Seoul trying to convince US to extend Iran oil waiver

An employee works at an oil and gas treatment plant in the Yarakta Oil Field, owned by Irkutsk Oil Company (INK), in Irkutsk Region, Russia March 10, 2019. (REUTERS)
Updated 17 April 2019

Seoul trying to convince US to extend Iran oil waiver

  • Official: Two sides ‘had shared understanding … but US stance has changed recently’

SEOUL: With about two weeks left to the expiry of the US waiver on imports of Iranian crude oil, concerns are growing about whether the six-month exemption will be extended.

South Korean officials have been trying to convince Washington to extend the waiver, but say there has been no clear response.

“Seoul and Washington had shared an understanding of extending the exemption on Iranian oil imports, but the US stance has changed recently,” a senior official at South Korea’s Foreign Ministry said on April 12.

A delegation led by Deputy Foreign Minister Yun Kang-hyeon visited Washington on March 28 and April 8 to consult with Brian Hook, the US State Department’s special representative for Iran, and Francis Fannon, assistant secretary at the State Department’s Bureau of Energy Resources.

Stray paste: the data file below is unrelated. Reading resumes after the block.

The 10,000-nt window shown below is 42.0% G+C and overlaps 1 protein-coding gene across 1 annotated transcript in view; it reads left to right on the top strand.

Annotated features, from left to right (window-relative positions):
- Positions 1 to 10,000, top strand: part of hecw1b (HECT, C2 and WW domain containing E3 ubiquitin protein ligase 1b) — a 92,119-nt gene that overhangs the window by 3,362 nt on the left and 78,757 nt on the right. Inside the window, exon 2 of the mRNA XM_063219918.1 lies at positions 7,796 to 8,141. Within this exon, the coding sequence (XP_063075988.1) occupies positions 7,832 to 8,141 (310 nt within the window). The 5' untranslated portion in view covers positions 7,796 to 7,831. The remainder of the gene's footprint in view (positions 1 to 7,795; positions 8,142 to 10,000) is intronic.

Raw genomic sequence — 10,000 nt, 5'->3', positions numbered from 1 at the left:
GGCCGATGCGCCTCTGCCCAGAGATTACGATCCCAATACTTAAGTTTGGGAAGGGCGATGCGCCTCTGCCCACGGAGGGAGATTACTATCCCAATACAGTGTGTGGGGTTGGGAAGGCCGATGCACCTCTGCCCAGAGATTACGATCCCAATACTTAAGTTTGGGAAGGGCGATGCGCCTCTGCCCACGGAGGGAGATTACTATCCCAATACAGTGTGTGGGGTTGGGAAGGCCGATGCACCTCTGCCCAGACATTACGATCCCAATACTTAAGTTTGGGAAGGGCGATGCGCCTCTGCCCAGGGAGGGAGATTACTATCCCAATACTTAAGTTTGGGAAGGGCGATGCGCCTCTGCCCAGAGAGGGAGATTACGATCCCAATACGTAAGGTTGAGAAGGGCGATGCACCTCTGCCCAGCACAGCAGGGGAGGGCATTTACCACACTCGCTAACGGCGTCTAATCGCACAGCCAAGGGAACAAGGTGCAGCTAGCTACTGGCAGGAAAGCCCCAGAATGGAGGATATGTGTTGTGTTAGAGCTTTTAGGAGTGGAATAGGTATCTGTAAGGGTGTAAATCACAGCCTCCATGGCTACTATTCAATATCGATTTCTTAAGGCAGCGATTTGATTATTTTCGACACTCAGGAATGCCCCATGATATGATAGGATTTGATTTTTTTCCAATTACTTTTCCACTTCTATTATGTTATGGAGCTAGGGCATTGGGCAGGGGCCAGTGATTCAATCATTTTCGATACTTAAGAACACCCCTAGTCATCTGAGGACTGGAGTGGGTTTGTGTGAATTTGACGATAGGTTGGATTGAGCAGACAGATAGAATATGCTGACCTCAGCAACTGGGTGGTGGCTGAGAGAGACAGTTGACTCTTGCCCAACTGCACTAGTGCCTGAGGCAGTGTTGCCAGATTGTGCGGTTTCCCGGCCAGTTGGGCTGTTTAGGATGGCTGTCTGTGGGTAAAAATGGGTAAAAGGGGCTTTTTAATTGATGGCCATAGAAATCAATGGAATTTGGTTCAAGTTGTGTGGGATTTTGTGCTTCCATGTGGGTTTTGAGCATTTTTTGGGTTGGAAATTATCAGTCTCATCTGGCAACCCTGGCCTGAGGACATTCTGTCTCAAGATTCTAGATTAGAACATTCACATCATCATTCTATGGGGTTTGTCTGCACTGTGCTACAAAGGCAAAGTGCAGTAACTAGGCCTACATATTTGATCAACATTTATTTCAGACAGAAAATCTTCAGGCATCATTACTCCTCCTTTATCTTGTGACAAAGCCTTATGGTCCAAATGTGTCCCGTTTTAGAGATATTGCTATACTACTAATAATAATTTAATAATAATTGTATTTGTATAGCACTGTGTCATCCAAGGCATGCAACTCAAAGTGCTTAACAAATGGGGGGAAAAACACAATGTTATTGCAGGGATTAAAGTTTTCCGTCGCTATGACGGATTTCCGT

Foreign Minister Kang Kyung-hwa and Finance Minister Hong Nam-ki flew to Washington last week to request an extension to the waiver.

“US officials expressed the basic position that they’d further strengthen sanctions against Iran,” the official said.

“We’ll make our best efforts to get the waiver extended, but the situation seems to be not so easy.”

South Korea is among eight countries that were granted a 180-day waiver by the US to sanctions on Iran last November.

In exchange for the exemption, the countries were obliged to reduce imports of Iranian oil significantly.

South Korea in particular is a major buyer of Iranian condensate, a super light form of crude oil used by its large petrochemical industry. Condensate accounts for about 70 percent of South Korean imports of Iranian crude.

Amid growing uncertainty over oil imports from Iran, South Korea has increased shipments from the US.

Imports of US oil were more than seven times higher in March than a year earlier, at 1 million tons from 134,911 tons.

“Despite the increase in oil imports from other nations, Iranian oil still accounts for a large portion of South Korea’s oil imports,” Moon Byung-ki, a senior researcher at the Korea International Trade Association in Seoul, told Arab News.